8 Ways the Holidays Will Be Different in 2017

As retail transforms, the 2017 ecommerce holiday season stands to encapsulate several themes in the industry’s evolution. We can imagine this time in the spirit of alchemy–the holidays are when retailers can condense their best practices into gold.

Here’s our forecast for how the 2017 holidays will be different from years past, as well as guidelines to capitalize on the sales opportunity.

Related: Shopify Apps for Increasing Traffic

1. Holiday Season is Now Longer Than Ever

We’re starting with this, not to stir panic, but to share the big picture from the onset. As Shopify emphasizes in their #BFCMwin (Black Friday Cyber Monday) campaign, the holiday shopping season has grown longer. According to AdRoll, and the National Retail Federation, 40% of shoppers start looking for gifts in October.

After the early lead in shopping, several other key dates come up. Yes, Black Friday and Cyber Monday still lead the pack in sales. However, as retailers offer incentives earlier to entice the good planners among us, Black Friday is transitioning into Grey November.

In thinking of the holidays, we want to see retailers have a strategy that covers the months from October through January, rather than just a few weeks around Christmas.

2. New Dates Gain Momentum and Importance

During the traditional high season, from Thanksgiving to Christmas, there are a couple of other emerging dates. Yet the biggest surprise of 2017 will be the growing importance of two dates after Christmas. Here’s the line-up:

Monday, December 11, 2017: Green Monday.

About ten years ago, eBay christened the second Monday of December as “Green Monday.” No one knows why it’s called this, but the thinking is it’s for all the green cash that comes flowing in.

It’s easy to see how this came about; Christmas is getting closer, and shoppers just spent the weekend making their plans. People then put them into full effect with purchases on this second Monday. Today several mega online retailers, like Wal-Mart, offer sales in celebration. It’s the biggest online sales day in December.

Friday, December 15, 2017: Free Shipping Day

Free Shipping Day is also about a decade old. It sprung from the thinking that this is the last day retailers can send a gift via standard shipping and guarantee its arrival by Christmas Eve. In 2016, over 1200 merchants offered free shipping on this day. Much like the deals on Green Monday, when shoppers see Free Shipping Day from so many online retailers, they expect it from every outlet.

Tuesday, December 26, 2017: Boxing Day

Boxing Day has long been the Black Friday equivalent for merchants in the UK, Australia, and Canada. But increasingly, U.S.-based retailers can build upon it, too.

Here’s why: As American families gather for the days around Christmas, and everyone has his or her own device, we spend time scrollin’ side-by-side. Sound familiar? Lots of customers have eyes on their favorite online stores, especially if they have a gift card burning in their pocket. Even if an American retailer doesn’t feel authentic in declaring a Boxing Day sale, we believe it’s an emerging trend is to offer fresh incentives in the spirit of the day after Christmas.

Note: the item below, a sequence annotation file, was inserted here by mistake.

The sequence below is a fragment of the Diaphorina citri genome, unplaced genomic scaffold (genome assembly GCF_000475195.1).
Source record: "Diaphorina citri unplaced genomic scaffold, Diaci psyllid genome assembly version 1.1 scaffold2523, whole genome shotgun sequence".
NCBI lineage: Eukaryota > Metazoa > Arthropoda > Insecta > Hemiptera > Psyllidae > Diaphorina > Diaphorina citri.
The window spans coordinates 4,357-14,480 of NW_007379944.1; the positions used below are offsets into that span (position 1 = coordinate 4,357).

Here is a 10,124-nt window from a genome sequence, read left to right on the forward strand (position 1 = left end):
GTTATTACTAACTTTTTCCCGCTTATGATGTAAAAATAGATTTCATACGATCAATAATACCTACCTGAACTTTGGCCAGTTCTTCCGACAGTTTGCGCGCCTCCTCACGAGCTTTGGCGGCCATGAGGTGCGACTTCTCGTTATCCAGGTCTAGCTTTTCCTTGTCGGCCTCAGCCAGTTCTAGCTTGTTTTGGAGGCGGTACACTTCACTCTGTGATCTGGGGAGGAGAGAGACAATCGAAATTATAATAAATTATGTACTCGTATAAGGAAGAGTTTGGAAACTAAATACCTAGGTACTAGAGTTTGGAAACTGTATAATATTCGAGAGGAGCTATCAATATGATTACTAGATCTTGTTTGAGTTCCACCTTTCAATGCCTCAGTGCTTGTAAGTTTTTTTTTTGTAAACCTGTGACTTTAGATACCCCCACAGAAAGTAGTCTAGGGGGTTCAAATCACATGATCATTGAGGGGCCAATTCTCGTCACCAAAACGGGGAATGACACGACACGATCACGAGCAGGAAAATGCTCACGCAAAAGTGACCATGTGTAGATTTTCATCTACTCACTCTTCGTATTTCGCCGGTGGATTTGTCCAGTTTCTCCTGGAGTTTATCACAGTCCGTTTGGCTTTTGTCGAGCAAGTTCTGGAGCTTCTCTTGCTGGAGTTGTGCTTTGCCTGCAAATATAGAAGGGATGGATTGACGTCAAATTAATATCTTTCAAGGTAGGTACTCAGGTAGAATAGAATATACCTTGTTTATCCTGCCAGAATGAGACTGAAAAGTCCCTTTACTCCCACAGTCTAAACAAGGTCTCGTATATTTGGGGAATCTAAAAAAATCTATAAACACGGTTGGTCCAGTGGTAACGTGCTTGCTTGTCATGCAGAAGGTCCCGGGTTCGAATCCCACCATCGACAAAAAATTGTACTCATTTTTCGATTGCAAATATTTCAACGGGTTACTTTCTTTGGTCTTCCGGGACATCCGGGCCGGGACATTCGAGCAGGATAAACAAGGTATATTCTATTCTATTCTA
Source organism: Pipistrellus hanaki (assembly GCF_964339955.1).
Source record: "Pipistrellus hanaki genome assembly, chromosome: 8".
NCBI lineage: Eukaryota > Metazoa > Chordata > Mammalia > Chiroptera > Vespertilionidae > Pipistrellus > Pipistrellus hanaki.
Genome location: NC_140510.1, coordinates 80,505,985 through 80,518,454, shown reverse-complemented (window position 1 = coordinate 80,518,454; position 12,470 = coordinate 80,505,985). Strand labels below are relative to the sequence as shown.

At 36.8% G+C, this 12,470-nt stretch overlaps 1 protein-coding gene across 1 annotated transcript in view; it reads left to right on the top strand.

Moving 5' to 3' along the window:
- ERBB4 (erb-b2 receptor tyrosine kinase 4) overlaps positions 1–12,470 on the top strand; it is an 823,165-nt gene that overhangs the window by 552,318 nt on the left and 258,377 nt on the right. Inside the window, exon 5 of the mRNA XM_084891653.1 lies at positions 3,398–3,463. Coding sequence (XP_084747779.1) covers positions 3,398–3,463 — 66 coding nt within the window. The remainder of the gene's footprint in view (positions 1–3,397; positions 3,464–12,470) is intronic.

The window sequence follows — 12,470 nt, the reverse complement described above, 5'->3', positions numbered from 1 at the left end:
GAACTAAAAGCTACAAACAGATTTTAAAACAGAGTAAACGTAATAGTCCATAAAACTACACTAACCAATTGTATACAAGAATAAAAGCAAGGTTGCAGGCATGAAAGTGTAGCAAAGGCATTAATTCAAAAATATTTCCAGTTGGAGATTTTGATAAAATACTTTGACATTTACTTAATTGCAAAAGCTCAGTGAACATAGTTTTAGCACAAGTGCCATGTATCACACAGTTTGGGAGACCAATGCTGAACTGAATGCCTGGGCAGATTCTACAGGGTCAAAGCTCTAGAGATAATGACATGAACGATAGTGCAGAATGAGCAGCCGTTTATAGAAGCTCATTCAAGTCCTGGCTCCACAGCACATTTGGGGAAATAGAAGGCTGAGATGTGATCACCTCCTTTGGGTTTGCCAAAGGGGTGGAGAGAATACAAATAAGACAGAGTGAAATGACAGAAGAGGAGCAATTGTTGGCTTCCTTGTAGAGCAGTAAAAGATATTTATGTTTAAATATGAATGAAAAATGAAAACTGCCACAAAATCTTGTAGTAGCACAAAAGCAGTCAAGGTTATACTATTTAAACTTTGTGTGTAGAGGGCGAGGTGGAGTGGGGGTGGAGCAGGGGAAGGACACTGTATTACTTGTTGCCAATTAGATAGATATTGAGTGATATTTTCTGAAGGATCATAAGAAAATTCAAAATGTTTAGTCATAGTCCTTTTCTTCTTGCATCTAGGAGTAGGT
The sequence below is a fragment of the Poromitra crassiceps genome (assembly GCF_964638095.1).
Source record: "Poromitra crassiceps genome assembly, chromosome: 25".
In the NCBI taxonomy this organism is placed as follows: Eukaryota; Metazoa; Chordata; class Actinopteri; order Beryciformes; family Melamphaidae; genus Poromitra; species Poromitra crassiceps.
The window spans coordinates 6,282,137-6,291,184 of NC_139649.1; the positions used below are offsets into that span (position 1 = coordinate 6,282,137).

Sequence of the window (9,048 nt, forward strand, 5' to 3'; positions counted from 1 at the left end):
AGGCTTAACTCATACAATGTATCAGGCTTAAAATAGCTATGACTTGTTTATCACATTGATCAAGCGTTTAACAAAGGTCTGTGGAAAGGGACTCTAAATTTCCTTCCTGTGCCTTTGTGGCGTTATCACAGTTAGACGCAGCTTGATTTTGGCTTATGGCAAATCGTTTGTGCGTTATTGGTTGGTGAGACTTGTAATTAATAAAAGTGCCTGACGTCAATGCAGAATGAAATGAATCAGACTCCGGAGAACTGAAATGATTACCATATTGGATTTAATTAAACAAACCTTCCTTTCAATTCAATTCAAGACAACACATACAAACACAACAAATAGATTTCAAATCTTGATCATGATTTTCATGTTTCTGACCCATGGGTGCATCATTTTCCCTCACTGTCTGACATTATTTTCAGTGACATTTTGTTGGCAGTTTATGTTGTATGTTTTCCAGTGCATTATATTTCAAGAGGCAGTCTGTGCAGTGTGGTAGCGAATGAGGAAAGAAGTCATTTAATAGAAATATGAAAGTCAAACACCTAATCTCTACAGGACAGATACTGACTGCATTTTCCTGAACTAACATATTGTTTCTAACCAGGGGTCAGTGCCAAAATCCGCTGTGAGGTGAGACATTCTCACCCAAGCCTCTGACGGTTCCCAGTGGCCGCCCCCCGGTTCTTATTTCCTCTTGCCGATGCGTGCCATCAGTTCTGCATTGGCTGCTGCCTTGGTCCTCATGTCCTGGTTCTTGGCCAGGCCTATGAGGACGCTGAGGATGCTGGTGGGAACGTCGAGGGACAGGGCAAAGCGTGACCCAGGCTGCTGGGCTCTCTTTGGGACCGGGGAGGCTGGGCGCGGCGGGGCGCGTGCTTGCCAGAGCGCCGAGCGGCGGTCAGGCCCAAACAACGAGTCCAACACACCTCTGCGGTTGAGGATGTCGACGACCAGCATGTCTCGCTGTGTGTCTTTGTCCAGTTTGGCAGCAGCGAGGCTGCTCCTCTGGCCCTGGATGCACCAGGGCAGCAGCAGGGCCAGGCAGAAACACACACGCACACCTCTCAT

Thursday, January 4, 2018: National Returns Day

Brought to us by the United Parcel Service (UPS). On last year’s National Returns Day, January 5, 2017, UPS delivered 1.3 million returned packages to retailers. Now that’s a depressing number. But how can we turn this around? The truth is, as customers plan their returns, they are back online and in the store. Which brings us to our next point…

3. Returns Offer New Sales Opportunity

In the same UPS release that declared National Returns Day, the company offered news of an opportunity, too. According to their study, “70% of online shoppers made an additional purchase when they returned an item to a store and 45% made an additional purchase when processing their return on the retailer’s website.”

Since nearly half of all online shoppers place a new order with a return, the weeks following the holidays are a crucial time for customer engagement and sales. January is no longer a retail write-off; it’s an important time to promote all products through techniques like cross-selling and upselling.

Another piece of good news is that online retailers are improving their customer service when it comes to returns. As UPS described it, “Between 2012 and 2016, consumers consistently reported fewer issues paying for returns shipping (decreasing from 66% to 50%), paying restocking fees (decreasing from 43% to 27%), and experiencing a delay in receiving credits or refunds (decreasing from 41% to 27%).”

Returns are not an easy road for any retailer to navigate, and we cheer on merchants who are improving their systems year after year. Congratulations, it is paying off!

4. Free Shipping Becomes the Norm

Image courtesy of Fat Wallet


According to “The Ecommerce Holiday Handbook,” published last month by Nosto, “Customers don’t consider free shipping to be a promotion. In fact, it’s fast becoming the standard, with 38% of holiday shoppers saying they will only shop at sites offering it (only 16% say they don’t consider it as a factor when selecting who to buy from).”

This isn’t easy news. Yet it doesn’t have to be all bad. Let’s revisit our article, How to Boost Average Order Values. One compelling way to encourage shoppers to add more to their carts is to set a minimum purchase for free shipping á la “Free Shipping for Orders Over $75.”

Retailers will want to spend time calculating the threshold that works best for their inventory. Loosely speaking, a good, round estimate for setting the minimum is 30% higher than the amount you plan to sell. Then, by securing 30% more sales in an order, the extra purchases cover the cost of shipping the entire order free to the customer.